Answer: Avoid foods you are intolerant of.
A huge proportion of your immune system is in your gut. If you consume foods you are intolerant of, it causes your immune system to react and attack. This immune response leads to inflammation in your digestive tract.
This inflammation is bad news because it can spread to your ENTIRE body. To help you understand how far-reaching gut inflammation can be, consider this: the inflammation from your gut can affect your brain and cause symptoms like anxiety, brain fog, and even depression.
Inflammation in your gut can also be the culprit behind these common symptoms:
Female hormone imbalances that lead to PMS, fatigue, irritability, bloating, irregular cycle, hot flashes, and low libido.
Male hormone imbalances that lead to fatigue, low libido, erectile dysfunction, muscle loss, and poor memory
Avoiding foods you are intolerant of can stop this cycle of immune reaction, inflammation, and unpleasant symptoms.
“Even if you don’t have digestive symptoms after consuming a food, you could still be intolerant to it.”
How do you know WHICH foods you are intolerant of?
The tricky part is that some foods produce a not-so-obvious inflammatory response. This makes it hard to associate a particular food with a symptom you may be experiencing.
Even if you don’t have digestive symptoms after consuming a food, you could still be intolerant to it.
A food intolerance can also trigger non-digestive symptoms (see image below) which can make it hard to pinpoint. What adds to the confusion is that symptoms may occur several hours or even days AFTER consuming the offending food.
Avoiding foods you are intolerant of can improve your quality of life
For years I had constantly plugged ears and muffled hearing. Before undertaking my studies in Natural Nutrition, I never thought there could be a connection between what I ate and the state of my hearing. When I eliminated milk products from my diet, my hearing returned to normal!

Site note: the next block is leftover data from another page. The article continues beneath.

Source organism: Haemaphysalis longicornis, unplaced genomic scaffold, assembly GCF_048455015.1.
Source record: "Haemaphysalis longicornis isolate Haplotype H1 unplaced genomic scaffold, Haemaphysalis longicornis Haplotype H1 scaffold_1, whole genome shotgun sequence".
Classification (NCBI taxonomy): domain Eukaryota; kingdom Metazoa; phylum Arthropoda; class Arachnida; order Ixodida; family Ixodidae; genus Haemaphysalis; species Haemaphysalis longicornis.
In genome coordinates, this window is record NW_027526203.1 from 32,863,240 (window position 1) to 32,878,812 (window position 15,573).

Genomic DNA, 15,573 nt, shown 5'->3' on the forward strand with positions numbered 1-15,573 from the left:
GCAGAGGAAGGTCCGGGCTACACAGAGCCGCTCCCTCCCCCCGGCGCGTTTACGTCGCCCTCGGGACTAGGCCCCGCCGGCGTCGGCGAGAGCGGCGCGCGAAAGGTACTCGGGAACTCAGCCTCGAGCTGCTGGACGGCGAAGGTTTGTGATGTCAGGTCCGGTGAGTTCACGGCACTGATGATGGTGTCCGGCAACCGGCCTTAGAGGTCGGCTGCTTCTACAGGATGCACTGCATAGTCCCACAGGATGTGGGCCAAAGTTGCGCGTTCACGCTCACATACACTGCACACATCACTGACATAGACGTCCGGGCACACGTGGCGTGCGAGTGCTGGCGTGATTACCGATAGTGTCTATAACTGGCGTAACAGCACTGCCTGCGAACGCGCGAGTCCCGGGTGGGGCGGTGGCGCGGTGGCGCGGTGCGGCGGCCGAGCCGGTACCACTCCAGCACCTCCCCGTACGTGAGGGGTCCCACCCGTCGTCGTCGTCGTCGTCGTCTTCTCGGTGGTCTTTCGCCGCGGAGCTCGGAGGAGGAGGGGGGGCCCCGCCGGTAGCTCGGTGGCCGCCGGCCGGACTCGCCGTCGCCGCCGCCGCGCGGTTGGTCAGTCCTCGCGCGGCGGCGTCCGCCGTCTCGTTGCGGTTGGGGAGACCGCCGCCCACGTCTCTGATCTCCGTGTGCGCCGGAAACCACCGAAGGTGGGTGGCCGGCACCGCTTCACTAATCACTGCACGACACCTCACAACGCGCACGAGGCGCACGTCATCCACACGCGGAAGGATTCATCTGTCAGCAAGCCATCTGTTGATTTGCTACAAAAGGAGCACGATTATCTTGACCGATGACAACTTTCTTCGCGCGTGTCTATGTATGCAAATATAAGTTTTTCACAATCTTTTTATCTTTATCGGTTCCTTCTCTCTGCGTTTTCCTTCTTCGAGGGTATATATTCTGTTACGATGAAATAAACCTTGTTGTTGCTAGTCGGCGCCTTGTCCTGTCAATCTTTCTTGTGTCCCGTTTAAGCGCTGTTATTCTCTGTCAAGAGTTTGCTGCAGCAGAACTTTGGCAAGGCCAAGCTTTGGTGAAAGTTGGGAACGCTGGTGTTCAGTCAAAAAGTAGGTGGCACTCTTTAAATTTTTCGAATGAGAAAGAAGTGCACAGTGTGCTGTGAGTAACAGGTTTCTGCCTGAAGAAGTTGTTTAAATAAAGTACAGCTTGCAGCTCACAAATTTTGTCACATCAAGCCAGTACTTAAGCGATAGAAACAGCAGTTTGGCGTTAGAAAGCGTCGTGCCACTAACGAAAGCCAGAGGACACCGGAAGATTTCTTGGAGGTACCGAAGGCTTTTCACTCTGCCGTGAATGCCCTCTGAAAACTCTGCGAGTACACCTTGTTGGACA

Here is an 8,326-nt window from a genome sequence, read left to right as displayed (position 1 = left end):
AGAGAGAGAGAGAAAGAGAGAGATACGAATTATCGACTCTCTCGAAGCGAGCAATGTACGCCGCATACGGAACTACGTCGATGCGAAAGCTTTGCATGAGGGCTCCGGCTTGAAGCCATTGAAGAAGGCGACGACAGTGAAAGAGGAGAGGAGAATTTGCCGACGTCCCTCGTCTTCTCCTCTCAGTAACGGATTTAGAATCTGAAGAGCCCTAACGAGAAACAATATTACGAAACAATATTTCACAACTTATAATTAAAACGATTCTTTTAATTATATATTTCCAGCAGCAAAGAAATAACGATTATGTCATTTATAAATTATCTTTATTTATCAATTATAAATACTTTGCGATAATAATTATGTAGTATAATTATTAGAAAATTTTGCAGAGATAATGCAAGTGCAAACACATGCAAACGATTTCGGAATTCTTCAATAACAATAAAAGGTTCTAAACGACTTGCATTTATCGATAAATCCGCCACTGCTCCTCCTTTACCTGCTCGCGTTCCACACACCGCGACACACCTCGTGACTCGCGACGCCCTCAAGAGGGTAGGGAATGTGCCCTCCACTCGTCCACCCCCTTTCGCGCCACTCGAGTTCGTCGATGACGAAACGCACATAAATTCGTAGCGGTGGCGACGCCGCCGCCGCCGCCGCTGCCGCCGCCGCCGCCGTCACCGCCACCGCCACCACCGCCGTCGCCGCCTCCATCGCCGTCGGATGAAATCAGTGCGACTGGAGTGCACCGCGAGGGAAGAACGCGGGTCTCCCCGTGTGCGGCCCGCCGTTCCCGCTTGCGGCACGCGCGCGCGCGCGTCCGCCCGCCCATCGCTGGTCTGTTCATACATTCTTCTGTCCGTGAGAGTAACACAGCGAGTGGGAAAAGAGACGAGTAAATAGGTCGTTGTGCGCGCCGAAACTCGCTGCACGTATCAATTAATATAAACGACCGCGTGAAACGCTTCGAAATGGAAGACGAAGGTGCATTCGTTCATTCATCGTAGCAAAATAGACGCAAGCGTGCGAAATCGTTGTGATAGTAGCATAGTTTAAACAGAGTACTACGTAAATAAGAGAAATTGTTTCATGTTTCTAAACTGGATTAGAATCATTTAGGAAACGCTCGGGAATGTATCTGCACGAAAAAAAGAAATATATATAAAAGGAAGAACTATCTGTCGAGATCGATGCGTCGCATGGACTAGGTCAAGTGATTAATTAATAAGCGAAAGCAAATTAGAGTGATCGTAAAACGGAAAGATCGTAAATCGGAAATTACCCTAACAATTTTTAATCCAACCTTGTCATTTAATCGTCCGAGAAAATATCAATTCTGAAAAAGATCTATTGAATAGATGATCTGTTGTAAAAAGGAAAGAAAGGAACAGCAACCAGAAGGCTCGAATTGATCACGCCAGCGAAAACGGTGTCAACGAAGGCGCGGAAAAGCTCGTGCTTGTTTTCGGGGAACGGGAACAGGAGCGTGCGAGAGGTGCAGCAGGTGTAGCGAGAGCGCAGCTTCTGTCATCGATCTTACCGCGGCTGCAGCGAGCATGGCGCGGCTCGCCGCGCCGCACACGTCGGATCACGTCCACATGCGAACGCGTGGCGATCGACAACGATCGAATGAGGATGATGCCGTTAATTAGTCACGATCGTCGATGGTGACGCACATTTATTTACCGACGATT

Challenging common inflammatory foods
The great news is, you don’t need a test to sort out food intolerances!
All you have to do is eliminate common food allergens from your diet for a period, then reintroduce them one at a time and note any reaction. In the nutrition world, they call this an elimination diet.
This is exactly what led me to discover milk was a big no no for me. When I reintroduced it after a month, my immune system let me know loud and clear it wasn’t happy. The next day, I developed a sore throat and became very congested. It was obvious I needed to give milk the boot!
Each of us has a different set of food our body treats as inflammatory.
To determine the ideal diet for you, figure out which foods are inflammatory for your body and which ones are not by doing an elimination diet.
“Each of us has a different set of foods our body treats as inflammatory”
Here’s a list of common inflammatory foods to get you started.
It may come as a surprise to some that certain common inflammatory foods are also health-giving foods.
How do we reconcile that some foods can be inflammatory AND health-giving?
The answer lies in our immune system. Depending on one’s early life and environment (antibacterial soaps, antibiotics, no exposure to dirt), some immune systems have less “training” and are more quick to react than others.
Some proteins and compounds in healthy foods can trigger these “quick to react” immune systems. If a particular food triggers your immune system, no matter how “healthy” it is, it is not healthy for YOU.
If you’ve been having unexplained symptoms and you want to find the ROOT CAUSE, I encourage you to eliminate and then challenge common inflammatory foods. Your immune system might be at play.
I’ve uncovered my food intolerances, now what?
After some experimentation, if you discover you are intolerant to a food, don’t worry! It doesn’t mean you won’t be able to enjoy it ever again. As you work to lower the inflammation in your body, your immune system will calm down and your gut will heal. Overtime, you’ll find that you will tolerate more foods! You should always reintroduce offending foods every 4-6 months to see if your reaction has changed.